The Lord’s Provision for Ministry (part 2)

Ministry can be an exhilarating challenge at times, and some people thrive on that rush. But it can also be a daunting challenge with lows as deep as the highs. Some people can become overwhelmed with the special challenges that they find in ministry–and either burn out, give up, or simply grow bitter. But the Lord provides for those he calls into service.

Yesterday we began to look at six ways which the Lord provides for His servants.The first way he provides is: He Gives Us Ministry Co-workers. You can read part one here: The Lord’s Provision for Ministry (part 1)

He Gives Us Financial Provision

and because he was of the same trade, he stayed with them and they were working, for by trade they were tent-makers.… “But when Silas and Timothy came down from Macedonia, Paul began devoting himself completely to the word, solemnly testifying to the Jews that Jesus was the Christ.”” (Acts 18:3, 5 NASB95)

When Paul first arrived in Corinth, he needed a place to make a living. The blessing of meeting Aquila and Priscilla was more than a blessing and provision of co-workers in the gospel ministry. Verse 3 tells us that they shared the same trade: tent-making. This would make good sense because when Paul arrived there was no church to take an offering of support for his work. So, when the small group formed a tiny little church, he didn’t accept any financial support from them but supported himself from his own labors.

Verse 4 shows us that his need to work limited his ministry to the Sabbath day. It may have been that he used the evenings as well to teach and preach, but this would have been limited as well.

Paul later wrote to the Corinthian church that he did not want to take from them any financial support so that they would not be put under the financial stress. In 2 Corinthians 11:9 Paul wrote, “and when I was present with you and was in need, I was not a burden to anyone; for when the brethren came from Macedonia they fully supplied my need, and in everything I kept myself from being a burden to you, and will continue to do so.” (2 Corinthians 11:9, NASB95).Instead of burdening the Corinthian Church, Paul wrote that he took the support he received from the churches in Macedonia. We see that in verse 5 when Paul and Silas returned they brought a financial gift to help Paul so that he didn’t have to work as a tentmaker anymore.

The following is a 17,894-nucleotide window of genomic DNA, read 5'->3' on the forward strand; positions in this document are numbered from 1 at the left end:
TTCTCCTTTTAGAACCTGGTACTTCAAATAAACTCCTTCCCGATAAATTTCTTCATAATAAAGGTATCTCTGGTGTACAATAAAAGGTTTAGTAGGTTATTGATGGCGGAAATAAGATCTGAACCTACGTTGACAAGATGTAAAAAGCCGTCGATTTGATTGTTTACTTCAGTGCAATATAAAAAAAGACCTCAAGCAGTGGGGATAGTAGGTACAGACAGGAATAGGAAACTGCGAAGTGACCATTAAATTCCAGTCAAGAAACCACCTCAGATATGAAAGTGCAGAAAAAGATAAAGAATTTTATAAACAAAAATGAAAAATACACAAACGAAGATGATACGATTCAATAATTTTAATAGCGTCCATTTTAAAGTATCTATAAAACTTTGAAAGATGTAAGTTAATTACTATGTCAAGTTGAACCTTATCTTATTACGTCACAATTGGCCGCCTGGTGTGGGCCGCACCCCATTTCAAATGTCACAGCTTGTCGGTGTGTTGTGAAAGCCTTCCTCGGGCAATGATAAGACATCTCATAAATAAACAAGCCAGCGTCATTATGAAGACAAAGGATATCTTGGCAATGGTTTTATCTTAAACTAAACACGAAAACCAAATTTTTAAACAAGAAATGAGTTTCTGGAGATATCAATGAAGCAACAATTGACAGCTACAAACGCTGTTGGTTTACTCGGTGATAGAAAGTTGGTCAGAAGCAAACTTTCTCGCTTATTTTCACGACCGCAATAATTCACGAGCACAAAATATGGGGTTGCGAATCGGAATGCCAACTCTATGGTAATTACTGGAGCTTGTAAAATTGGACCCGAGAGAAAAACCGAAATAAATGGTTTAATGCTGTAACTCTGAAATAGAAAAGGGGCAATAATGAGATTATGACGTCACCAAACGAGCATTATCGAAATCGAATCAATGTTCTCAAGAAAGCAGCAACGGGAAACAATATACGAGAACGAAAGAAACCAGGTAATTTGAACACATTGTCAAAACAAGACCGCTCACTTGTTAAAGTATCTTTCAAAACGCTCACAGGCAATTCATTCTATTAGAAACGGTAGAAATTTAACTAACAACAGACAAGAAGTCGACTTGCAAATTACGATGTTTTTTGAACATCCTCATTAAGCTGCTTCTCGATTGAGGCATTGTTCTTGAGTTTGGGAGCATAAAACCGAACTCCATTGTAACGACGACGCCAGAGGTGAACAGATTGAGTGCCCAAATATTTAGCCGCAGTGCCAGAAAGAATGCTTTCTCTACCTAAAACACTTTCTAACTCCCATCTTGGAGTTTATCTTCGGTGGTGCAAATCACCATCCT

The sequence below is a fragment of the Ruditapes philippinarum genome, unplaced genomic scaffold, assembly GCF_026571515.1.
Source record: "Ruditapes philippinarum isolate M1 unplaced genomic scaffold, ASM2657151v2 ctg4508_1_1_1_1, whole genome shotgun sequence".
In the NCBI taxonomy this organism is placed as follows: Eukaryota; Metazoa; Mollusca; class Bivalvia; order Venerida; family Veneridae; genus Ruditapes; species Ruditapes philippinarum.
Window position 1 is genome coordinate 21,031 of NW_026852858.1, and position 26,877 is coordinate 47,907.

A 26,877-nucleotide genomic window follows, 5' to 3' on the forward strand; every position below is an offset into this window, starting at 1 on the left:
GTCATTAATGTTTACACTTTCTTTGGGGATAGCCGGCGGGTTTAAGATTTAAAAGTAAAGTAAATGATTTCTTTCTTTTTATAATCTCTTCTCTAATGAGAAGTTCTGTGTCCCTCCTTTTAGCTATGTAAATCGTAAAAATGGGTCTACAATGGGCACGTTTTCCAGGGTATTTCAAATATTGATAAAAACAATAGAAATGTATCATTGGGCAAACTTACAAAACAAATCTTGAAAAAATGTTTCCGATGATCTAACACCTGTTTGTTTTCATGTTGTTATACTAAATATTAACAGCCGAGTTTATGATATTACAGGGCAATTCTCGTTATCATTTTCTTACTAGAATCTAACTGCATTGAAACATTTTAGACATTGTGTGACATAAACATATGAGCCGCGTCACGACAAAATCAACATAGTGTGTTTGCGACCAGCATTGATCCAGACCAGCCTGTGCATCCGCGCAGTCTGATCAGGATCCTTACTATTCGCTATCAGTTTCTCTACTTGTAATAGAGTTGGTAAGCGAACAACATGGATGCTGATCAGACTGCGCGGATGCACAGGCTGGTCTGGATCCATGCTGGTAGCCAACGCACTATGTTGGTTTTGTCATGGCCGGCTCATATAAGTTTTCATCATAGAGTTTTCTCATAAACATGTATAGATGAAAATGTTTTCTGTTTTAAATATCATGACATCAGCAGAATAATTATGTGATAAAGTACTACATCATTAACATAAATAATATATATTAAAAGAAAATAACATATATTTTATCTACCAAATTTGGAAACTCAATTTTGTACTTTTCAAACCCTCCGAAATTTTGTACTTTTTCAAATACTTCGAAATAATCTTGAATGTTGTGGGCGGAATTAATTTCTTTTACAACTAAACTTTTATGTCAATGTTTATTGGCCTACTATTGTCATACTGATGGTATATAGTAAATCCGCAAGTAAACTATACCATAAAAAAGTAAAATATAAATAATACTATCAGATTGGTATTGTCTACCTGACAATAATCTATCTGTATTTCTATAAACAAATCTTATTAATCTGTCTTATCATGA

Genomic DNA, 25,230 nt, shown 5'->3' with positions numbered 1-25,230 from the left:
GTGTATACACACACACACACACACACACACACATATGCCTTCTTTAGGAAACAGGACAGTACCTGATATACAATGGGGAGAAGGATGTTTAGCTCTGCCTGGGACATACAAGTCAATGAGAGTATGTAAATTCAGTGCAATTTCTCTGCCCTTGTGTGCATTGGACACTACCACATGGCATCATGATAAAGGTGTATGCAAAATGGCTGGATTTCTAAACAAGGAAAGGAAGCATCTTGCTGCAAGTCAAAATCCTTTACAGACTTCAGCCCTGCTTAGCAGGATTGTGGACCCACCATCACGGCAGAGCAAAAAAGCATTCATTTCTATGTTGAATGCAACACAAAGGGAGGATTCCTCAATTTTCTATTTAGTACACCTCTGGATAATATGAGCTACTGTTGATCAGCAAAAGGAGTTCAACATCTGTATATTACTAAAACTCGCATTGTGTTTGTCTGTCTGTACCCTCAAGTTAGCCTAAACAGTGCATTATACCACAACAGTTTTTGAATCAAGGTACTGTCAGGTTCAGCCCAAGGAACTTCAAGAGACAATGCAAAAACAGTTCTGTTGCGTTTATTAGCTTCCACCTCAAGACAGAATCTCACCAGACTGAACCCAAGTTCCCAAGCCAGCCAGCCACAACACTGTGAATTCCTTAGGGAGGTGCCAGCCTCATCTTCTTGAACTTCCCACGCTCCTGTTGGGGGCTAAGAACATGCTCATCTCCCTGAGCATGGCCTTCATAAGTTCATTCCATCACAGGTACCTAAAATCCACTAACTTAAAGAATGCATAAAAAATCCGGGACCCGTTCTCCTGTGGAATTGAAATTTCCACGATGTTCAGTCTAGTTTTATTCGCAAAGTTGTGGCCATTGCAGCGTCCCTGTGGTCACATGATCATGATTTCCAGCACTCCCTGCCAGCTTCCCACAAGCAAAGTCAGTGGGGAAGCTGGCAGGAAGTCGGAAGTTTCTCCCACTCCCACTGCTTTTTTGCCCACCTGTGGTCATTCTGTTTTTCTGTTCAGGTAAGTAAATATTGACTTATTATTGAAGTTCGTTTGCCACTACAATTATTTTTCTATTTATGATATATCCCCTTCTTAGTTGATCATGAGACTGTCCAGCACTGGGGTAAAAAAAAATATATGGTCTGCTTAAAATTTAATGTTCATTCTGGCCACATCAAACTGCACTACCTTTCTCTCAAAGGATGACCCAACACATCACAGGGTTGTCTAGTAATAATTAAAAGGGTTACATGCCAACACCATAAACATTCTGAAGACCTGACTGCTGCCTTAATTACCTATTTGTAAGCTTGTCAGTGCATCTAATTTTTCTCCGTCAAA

This wasn’t an issue of laziness on Paul’s part, but an issue of mission. Paul was called to plant churches, not make tents! When Paul wrote to the Philippians he thanked them for their generosity in providing for this ministry. He said in Philippians 4:15, “You yourselves also know, Philippians, that at the first preaching of the gospel, after I left Macedonia, no church shared with me in the matter of giving and receiving but you alone” (Philippians 4:15, NASB95). How encouraging it is to know that the Lord provides for his minister’s needs!

Do you know how much an F/A 18 Hornet twin engine fighter plane costs? $94 million dollars! [2] Do you think the pilots that fly those beautiful machines pay for their own jets? How about the fuel? Of course not! They are serving us as they protect the United States. Paul wrote in 1 Corinthians 9:7, “Who at any time serves as a soldier at his own expense? Who plants a vineyard and does not eat the fruit of it? Or who tends a flock and does not use the milk of the flock?” (1 Corinthians 9:7, NASB95)